1. Caring for the system as a whole - understanding the fundamental roles and values of natural systems, building up biological fertility in the soil, incorporating an understanding of the ecological cycles on the landscape (water, energy, nutrients) and how land-use practices can either benefit, be in harmony, or negatively impact these cycles and other land-users, flora and fauna.
2. Resource conservation - maximizing efficiency and striving to reduce the one-time consumption of renewable and non-renewable resources; aiming for long-term optimization versus short-term maximization of production.
3. Maintaining, building and enhancing stability in Nature - maintain and encourage natural biological diversity and complexity; maintaining natural areas and functions on the land (a.k.a. wildlife habitat conservation).
4. Cultural values and ethics - caring for the health of the land for future generations and long-term economic stability; the link between civilization, urbanization, and the land-base and ecosystems that are vital to survival; the intrinsic value and right to exist of all life on Earth.
One of the ways that organizations encourage stewardship is through vouluntary commitment to the principles of stewardship as part of a community initiative for stewardship. This is often done through Land Owner Contact Programs (LOCP) in which a local organization or Land Trust selects specific areas for priority land management planning, for example ones that contain key habitat, or threatened species. An educational program is then developed which helps landowners to, for example, identify the native species, replant or protect them in tandem with their human land use, and often, receive public recognition for doing so through a Stewardship Plaque.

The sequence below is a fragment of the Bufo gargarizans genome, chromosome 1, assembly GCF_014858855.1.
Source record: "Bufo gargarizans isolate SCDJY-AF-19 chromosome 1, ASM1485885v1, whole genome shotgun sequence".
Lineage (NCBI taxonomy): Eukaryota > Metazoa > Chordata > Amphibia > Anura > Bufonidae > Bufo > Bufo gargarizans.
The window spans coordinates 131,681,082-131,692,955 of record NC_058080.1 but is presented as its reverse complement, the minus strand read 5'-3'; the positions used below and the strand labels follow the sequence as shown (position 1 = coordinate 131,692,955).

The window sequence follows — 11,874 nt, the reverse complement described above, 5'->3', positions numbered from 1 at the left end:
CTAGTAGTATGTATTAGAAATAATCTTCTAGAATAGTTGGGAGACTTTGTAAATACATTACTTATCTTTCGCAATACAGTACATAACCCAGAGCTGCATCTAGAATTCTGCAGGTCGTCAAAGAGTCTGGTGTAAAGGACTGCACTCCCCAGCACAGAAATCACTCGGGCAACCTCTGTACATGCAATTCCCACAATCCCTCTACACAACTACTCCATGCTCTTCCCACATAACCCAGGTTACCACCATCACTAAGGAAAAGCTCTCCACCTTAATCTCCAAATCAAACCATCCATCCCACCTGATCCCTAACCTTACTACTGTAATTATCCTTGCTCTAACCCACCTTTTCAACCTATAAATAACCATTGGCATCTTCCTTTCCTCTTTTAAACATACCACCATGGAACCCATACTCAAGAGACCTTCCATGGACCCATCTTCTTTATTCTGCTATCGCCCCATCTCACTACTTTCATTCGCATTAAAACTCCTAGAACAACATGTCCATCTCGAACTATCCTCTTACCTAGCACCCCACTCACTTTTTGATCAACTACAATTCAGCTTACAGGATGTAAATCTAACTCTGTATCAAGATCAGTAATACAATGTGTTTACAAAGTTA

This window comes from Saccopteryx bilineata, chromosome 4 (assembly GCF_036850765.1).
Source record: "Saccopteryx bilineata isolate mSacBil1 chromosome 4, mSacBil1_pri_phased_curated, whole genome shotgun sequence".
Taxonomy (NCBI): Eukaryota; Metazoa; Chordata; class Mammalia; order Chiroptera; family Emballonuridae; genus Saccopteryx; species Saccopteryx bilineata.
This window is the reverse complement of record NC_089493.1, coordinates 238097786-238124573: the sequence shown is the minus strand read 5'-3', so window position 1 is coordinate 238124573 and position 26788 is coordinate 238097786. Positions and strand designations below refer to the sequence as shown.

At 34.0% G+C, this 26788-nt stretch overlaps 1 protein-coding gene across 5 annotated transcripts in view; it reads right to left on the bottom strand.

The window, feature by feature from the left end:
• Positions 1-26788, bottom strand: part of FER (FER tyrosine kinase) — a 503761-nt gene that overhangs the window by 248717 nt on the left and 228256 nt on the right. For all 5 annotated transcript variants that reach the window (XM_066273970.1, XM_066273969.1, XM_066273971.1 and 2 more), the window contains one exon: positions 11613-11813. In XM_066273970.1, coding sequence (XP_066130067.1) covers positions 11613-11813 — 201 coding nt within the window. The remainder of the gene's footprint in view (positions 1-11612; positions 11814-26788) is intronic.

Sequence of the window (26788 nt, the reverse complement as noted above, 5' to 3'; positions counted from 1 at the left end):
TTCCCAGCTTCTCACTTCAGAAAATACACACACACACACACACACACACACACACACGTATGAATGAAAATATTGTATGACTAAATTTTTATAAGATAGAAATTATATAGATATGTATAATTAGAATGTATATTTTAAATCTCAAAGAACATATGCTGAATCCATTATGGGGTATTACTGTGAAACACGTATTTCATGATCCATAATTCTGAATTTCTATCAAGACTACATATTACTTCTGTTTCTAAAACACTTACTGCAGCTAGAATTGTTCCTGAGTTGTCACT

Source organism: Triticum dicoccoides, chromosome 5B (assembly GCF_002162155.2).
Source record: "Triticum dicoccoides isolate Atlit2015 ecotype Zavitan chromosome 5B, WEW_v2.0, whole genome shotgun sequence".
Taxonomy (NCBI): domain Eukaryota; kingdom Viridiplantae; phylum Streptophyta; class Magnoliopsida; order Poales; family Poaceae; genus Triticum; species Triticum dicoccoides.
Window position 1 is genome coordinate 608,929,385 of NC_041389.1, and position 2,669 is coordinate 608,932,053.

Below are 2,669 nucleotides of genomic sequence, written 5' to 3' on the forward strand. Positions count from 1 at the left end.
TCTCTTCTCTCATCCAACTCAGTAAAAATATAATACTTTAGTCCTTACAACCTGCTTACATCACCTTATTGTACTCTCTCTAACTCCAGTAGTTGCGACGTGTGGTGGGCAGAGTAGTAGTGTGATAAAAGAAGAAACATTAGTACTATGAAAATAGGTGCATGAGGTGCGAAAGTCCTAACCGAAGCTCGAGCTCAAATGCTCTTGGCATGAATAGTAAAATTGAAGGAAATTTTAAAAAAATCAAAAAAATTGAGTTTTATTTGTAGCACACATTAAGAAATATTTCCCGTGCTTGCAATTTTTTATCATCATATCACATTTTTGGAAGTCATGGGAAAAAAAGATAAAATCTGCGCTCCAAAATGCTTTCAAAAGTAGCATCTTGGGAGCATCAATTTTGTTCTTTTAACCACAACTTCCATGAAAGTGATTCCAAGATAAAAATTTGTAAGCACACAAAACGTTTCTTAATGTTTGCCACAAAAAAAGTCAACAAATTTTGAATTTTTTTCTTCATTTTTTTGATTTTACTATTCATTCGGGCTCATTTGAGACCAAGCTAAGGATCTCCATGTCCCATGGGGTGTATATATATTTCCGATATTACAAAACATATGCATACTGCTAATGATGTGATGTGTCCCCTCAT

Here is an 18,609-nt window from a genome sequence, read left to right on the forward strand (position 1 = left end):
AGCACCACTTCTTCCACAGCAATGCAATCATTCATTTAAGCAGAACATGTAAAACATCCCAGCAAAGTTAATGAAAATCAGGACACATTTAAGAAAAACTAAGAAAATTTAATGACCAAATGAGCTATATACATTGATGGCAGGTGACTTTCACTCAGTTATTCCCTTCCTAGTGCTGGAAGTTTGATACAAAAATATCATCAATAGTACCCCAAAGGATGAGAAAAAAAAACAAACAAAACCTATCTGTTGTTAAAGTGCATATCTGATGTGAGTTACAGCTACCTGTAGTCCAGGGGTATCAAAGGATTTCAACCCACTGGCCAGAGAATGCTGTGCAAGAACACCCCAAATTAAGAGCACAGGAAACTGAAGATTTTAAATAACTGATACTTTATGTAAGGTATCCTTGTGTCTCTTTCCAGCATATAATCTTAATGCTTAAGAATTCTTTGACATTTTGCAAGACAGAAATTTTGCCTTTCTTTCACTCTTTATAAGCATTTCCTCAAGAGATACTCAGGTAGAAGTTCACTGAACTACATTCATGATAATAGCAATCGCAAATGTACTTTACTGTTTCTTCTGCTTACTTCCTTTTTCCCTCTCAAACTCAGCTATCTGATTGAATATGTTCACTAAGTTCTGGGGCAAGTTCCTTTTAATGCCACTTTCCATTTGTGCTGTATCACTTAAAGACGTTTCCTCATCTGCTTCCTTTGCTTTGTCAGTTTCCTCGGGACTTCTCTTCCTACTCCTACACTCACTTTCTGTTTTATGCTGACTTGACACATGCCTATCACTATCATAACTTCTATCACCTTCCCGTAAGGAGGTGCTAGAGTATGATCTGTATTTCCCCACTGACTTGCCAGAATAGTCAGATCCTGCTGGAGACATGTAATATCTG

This example of a LOCP is from the Cowichan Community Land Trust:
The Stewardship pledge is a voluntary commitment of landholders to:
1. Conserve the natural elements in the area and be sensitive to
the wildlife (both plants and animals) that live there.
2. Keep to a minimum any disturbance to the natural features and
seek conservation assistance, if required.
3. Encourage a diversity of native plants and animals, especially
those that are rare and threatened, where possible.
4. If transferring your property, notify the new landholders) or
manager(s) of the commitment and encourage a fellow Steward to contact them.
The strength of the pledge rests on the landholder`s personal commitment, and by it's nature tends to enhance that commitment. Based upon a community organization the pledge also tends to build community awareness of stewardship and assist with community based land use planning initiatives. This can be a far more positive and effective land conservation strategy than attempting to legislate conservation and stewardship.
A couple of useful links:
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We will frequently update and enhance our website, so check back often. We are happy to respond promptly to any specific question, just e-mail us.
Please contact us for more information on our properties and on Thetis
Email us at email@example.com or call 250-246-4774
Meadow Valley Properties, quality planned real estate by Trax Developments Ltd., Box 9-6, Thetis Island, B.C., V0R 2Y0, Canada.